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  4. I spend all day, every day, squinting.................or so it seems. I can never read in the evening and the TV is blurred!

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    1. It was a no no at my house--stop squinting Linda, you'll get wrinkles. Now that I have them, squinting is okay. And it turned out way back then, that I did need glasses. :-)). I still don't have the use of color in place of over modeling, but I thoroughly understand the directive. I'll probably push JD around some more before moving on.

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  5. I love the progress, especially Depp's eyes.

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    1. Trying a new way of thinking. It's interesting when I always advocated not thinking too much when painting--but then I was unschooled and just doing what came naturally. I like this new consciousness.

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  6. The value dance is definitely not my favorite, but we all have to learn it.
    Kathryn

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    1. With each subject, the music changes. The sun shifts in the sky every ten minutes and there's a whole new world of light. Knowing the tools is helpful. Painting everything at all times of day in all kinds of natural light is helpful. Studio live sessions with set lighting is the most helpful. Controlling the situation is ideal, but the less the challenge, the less excitement. I think that's why I favor using the camera. It freezes the moment so we can then concern ourselves with creating the illusion of mass with volume.

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  7. Schmid also uses a pice of glass painted black to check his values with. I don't know it is is in his book or not but have seen him use it. You use it like you would a mirror - looking into it (at the reflected image) held up in front of you, to look at what's behind and if you place yourself correctly, you can check the values in your painting at the same time as looking at the model. No squinting needed to do this. But it doesn't mean you can forget to squint at all. Still must do that as you are comparing and painting. painting. I painted a 5x7" photo frame glass black on backside and placed it back in little frame for comfort to hold. As frame was slim black type it works great. Takes color out of everything and reduces it to pure value changes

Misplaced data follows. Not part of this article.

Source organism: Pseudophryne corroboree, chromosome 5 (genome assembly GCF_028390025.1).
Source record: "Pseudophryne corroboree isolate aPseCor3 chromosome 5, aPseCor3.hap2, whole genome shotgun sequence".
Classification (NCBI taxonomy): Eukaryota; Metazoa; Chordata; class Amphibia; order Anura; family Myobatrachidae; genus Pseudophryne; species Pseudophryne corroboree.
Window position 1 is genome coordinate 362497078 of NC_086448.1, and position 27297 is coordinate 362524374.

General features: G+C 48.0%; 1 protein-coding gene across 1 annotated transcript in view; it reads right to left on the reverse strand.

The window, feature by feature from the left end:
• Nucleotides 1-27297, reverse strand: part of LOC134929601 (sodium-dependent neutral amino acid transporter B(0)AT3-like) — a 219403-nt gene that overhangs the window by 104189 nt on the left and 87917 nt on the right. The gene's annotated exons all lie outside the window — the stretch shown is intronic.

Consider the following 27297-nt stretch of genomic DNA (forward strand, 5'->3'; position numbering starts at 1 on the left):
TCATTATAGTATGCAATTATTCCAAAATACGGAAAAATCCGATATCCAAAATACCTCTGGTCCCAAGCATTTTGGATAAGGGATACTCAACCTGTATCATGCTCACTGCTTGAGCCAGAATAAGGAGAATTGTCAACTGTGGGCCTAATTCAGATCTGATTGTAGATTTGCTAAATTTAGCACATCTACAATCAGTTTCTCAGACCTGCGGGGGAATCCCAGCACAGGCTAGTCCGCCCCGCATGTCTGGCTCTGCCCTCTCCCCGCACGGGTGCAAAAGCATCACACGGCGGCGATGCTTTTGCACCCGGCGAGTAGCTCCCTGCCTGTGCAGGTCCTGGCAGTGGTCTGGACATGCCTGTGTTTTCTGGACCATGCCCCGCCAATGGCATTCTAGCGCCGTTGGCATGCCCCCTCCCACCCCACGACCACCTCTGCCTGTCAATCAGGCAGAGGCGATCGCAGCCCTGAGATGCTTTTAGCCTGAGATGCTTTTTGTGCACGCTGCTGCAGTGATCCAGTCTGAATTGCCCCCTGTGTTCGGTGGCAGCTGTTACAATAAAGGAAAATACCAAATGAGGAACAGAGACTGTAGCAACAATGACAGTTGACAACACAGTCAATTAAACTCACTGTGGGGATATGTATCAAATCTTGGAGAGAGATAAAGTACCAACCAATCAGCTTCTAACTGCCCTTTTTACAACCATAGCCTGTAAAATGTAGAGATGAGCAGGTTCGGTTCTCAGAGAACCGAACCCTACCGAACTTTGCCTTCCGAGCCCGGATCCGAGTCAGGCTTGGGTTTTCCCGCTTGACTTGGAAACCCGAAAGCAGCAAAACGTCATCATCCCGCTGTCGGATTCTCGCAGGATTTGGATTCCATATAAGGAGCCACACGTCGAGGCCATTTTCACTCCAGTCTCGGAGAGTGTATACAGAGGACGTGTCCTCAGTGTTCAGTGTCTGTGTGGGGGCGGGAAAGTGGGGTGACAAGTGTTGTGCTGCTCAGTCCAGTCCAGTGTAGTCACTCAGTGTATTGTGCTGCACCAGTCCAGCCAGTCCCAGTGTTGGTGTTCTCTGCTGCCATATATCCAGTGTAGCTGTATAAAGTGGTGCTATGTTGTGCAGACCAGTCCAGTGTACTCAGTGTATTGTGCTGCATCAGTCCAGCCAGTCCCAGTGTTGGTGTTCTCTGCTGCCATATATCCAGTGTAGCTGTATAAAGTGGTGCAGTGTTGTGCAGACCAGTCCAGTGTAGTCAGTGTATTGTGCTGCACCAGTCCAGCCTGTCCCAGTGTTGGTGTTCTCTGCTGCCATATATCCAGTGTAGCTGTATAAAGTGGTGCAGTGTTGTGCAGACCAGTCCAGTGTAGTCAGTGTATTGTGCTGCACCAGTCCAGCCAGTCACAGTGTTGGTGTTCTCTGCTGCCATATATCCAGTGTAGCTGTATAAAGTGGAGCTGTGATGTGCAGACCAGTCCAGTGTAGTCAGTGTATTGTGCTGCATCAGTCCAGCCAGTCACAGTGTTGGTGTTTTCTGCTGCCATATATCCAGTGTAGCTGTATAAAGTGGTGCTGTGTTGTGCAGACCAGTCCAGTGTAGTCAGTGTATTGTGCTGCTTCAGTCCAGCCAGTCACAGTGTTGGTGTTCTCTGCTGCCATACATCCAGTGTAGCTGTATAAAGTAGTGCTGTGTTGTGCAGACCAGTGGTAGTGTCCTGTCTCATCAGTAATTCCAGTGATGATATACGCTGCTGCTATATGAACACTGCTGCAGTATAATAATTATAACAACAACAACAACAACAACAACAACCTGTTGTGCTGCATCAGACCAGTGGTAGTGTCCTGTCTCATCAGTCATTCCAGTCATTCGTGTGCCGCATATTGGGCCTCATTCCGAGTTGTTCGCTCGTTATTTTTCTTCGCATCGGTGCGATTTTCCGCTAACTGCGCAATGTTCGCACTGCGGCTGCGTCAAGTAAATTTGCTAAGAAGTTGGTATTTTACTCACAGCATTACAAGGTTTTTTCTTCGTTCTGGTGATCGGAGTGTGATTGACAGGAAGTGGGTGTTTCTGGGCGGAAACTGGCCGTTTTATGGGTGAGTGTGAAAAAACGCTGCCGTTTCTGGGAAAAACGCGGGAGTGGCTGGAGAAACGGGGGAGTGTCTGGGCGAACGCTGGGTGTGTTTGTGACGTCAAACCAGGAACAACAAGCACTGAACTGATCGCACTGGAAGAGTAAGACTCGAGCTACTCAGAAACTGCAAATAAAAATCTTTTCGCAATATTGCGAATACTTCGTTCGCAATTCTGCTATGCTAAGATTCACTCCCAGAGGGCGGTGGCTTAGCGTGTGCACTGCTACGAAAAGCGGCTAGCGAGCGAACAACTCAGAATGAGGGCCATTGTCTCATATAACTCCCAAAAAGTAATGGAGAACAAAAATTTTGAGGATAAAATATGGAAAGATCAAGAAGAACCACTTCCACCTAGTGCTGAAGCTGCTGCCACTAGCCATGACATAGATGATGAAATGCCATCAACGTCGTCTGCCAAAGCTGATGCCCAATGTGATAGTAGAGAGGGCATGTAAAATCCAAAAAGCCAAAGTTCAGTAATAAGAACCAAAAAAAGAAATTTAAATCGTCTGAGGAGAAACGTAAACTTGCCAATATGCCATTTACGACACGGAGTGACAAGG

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    1. Fascinating! If he did mention it, I missed it. He did mention that a white or black handkerchief placed on your subject if the subject is not wearing anything white or black would serve as a good value comparison standard. I'll have to try your black glass photo frame tool. I am fortunate in that I can read color values pretty accurately when there are a few, but skin tones have many and that's where assistance would be helpful.

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  8. The progression of this portrait is amazing, Linda! I'm afraid I didn't do enough of "squinting" in my last portrait. Schmid is amazing and we should all be reading his books. I have his "Captain's Portrait" video which I haven't gone through totally since its an hour long......time to take the time out to look at it completely...lol

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    1. I'm not looking for a finished portrait. I am practicing color values in flesh tones. I went too far with this one. I guess his strong features and the weird overhead lighting kept me at it. I finally added his head to my wall when I was somewhat satisfied with the elusive gray tones that show in the shadow areas.